COMTE DE ROCHAMBEAU. AUTOGRAPH ENDORSEMENT SIGNED Dated 12, April 1780. Only weeks After he is sent to Aid Washington against the British
Category: Revolutionary War
Item Number: 14486
[Yorktown] Comte de Rochambeau
ROCHAMBEAU, JEAN-BAPTISTE-DONATIEN DE VIMEUR, COMTE DE AUTOGRAPH ENDORSEMENT SIGNED ("LE CTE. DE ROCHAMBEAU"), IN FRENCH, WITH AUTOGRAPH NOTE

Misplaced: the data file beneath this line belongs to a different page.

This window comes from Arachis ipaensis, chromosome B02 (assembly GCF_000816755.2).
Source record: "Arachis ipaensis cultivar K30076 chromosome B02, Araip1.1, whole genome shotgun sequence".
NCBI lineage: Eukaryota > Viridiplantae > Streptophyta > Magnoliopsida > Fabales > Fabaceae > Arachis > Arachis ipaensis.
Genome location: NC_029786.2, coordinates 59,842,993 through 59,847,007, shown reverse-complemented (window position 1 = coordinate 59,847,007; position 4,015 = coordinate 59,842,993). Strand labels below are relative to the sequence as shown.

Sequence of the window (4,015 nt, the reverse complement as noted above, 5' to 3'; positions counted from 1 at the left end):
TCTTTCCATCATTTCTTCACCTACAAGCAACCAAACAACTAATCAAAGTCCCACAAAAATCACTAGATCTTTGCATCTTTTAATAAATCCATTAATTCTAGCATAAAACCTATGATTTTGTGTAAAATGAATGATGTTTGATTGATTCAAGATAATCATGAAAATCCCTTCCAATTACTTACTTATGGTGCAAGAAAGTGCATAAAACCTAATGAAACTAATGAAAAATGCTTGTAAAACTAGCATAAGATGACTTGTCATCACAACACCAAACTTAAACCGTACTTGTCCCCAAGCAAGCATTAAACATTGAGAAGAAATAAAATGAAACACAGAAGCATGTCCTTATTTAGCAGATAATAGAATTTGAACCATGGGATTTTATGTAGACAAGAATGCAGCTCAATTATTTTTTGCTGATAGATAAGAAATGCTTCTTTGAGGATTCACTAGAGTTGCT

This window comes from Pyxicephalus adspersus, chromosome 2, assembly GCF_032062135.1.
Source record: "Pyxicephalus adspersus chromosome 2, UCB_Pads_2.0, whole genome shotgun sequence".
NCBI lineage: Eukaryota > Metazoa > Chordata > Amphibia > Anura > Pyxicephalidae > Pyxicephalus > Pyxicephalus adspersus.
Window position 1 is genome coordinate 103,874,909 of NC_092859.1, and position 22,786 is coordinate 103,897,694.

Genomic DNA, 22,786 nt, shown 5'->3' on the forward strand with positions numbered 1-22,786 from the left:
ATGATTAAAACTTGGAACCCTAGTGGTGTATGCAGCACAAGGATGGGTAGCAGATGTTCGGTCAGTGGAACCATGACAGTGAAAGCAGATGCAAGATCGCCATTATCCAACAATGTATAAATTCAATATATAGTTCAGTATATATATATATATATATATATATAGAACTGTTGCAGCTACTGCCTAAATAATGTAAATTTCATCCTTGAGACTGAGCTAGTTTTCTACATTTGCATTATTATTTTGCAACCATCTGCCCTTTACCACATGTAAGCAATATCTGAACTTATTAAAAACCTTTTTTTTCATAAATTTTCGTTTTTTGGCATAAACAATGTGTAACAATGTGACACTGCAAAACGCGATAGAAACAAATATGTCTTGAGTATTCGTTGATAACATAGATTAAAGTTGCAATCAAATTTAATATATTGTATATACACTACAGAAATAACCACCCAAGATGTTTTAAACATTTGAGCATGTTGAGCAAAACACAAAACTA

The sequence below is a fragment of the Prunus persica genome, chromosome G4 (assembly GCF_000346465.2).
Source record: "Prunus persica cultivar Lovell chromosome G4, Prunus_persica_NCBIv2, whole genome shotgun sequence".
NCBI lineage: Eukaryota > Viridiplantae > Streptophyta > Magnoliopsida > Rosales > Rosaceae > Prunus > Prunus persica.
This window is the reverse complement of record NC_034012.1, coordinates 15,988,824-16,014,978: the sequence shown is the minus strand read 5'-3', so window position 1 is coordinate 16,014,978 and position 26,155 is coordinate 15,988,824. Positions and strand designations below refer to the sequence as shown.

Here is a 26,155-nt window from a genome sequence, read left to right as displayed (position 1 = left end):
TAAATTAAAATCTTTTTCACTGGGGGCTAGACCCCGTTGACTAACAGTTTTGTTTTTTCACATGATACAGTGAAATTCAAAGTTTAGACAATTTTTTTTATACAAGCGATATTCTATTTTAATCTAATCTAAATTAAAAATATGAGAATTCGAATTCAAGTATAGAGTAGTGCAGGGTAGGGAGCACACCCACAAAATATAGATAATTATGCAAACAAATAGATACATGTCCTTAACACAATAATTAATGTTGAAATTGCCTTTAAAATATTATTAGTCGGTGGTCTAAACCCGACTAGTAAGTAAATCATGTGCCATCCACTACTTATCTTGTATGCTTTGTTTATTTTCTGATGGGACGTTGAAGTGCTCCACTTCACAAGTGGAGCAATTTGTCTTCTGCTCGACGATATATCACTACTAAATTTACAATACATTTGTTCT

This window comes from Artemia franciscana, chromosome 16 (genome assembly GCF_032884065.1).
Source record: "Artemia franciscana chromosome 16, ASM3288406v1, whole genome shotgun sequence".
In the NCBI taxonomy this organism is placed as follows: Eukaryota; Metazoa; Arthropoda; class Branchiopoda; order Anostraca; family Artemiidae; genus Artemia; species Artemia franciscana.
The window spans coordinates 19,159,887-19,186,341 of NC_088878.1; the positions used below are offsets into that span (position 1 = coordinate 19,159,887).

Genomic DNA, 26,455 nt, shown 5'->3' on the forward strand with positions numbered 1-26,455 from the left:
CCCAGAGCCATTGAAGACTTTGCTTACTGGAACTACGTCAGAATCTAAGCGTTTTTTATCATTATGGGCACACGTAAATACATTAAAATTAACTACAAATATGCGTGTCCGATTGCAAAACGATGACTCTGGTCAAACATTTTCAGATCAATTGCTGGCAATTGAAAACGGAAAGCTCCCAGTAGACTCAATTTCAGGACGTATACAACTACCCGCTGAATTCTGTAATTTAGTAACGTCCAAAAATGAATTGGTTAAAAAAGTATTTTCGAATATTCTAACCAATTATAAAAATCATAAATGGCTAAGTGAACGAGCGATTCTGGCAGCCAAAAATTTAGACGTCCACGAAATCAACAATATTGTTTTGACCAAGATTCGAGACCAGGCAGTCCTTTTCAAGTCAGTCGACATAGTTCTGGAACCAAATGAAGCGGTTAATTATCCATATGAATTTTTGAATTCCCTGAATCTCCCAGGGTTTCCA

2 pages folio on a bifolium (11 3/4 x 9 5/8 in; 300 x 220 mm), Vendôme, 1 April 1780; ink and damp stains, tiny restauration with paper not affecting the text, mounted on paper. In March 1780, French King Louis XVI selected Rochambeau to command the army being sent to America, with orders to aid General Washington. Overcoming the incredibly daunting logistical difficulty of moving 5,500 men across the Atlantic Ocean, Rochambeau arrived at Newport, Rhode Island, in July 1780. The French expeditionary force that landed at Newport in July 1780 was expected by the Americans to have an immediate impact on their war for freedom. But the commander of the nearly 5,300 infantry- and artillerymen, the comte de Rochambeau, saw no real chance of success in the field without the support of a French fleet, and he settled his men in Newport for a long encampment. After nearly a year of inactivity by the Rochambeau's troops, tensions between the fledgling allies mounted; on 9 April 1781, Washington confided to John Laurens that "it may be declared in a word, that we are at the end of our tether, and that now or never our deliverance must come" (Writings, ed. Firzpatrick, 21:439). At just the time that Washington sent this despairing surmise, Louis XVI sent Admiral de Grasse into New World waters, bound for the West Indies, but allowing for the possibility that he might assist Rochambeau if called for. Rochambeau and General George Washington met the next month to plan the most complex operation of the American Revolution. The march to Yorktown yoked together two armies-as well as the French navy-operating under different languages, different rules of engagement, and different political agendas. The success of this maneuver was largely due to Rochambeau's meticulous preparation, as well as willingness to ultimately subvert himself and his men to the command of General Washington. Provenance Sotheby's.